Injuries involving damage to the tooth's enamel, dentin, and cement are referred to as tooth fractures. These injuries occur either on the enamel-covered top portion of the tooth (the crown) or the part below the gum line (the root).
Both dogs and cats are susceptible to traumatic tooth injuries. If you would like to learn more about how this condition affects dogs, please visit this page in the PetMD health library.
The most common complication involving a tooth fracture is inflammation and infection. In some instances, the tooth's crown may be missing; blood or pink tissue may also be present on or around the affected area. Otherwise, cats with root fractures display constant discomfort and pain.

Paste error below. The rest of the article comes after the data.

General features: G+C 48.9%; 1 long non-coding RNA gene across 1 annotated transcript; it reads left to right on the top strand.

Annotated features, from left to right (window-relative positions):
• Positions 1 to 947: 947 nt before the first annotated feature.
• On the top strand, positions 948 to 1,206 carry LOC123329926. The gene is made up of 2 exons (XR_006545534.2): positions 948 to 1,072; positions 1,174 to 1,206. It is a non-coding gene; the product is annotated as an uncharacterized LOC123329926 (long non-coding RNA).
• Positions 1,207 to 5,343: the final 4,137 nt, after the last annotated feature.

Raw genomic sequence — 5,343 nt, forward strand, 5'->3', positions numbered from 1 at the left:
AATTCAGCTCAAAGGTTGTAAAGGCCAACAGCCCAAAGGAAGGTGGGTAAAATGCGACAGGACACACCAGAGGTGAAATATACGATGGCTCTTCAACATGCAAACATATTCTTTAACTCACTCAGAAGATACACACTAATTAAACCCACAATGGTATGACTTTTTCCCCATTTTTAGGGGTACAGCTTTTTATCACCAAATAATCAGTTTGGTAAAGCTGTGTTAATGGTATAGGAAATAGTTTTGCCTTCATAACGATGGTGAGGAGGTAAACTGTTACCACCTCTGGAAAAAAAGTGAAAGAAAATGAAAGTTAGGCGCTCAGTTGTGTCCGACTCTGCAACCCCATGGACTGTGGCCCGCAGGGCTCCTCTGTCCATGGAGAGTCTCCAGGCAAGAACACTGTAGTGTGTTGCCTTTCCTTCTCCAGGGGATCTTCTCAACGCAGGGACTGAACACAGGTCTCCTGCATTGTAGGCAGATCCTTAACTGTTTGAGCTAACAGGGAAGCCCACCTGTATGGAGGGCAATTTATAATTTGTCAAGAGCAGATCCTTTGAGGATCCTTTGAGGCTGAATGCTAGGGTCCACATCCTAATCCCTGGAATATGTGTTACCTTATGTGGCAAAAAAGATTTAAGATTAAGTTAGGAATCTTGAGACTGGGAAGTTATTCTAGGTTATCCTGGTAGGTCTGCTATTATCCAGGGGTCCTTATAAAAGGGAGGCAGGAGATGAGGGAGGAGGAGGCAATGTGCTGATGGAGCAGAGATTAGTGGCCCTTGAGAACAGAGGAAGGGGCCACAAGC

The most common cause of a tooth fracture is a traumatic event or injury. A tooth may be broken, for instance, by chewing on a hard object, a blunt force trauma to the face, or a minor automobile collision.
To review the full extent of the tooth fracture, your veterinarian will take X-rays of the cat's mouth. A full oral examination will be completed, as well, to review the overall oral health of your cat.
The white substance over the crown of teeth
The tissue that holds the tooth in place in the mouth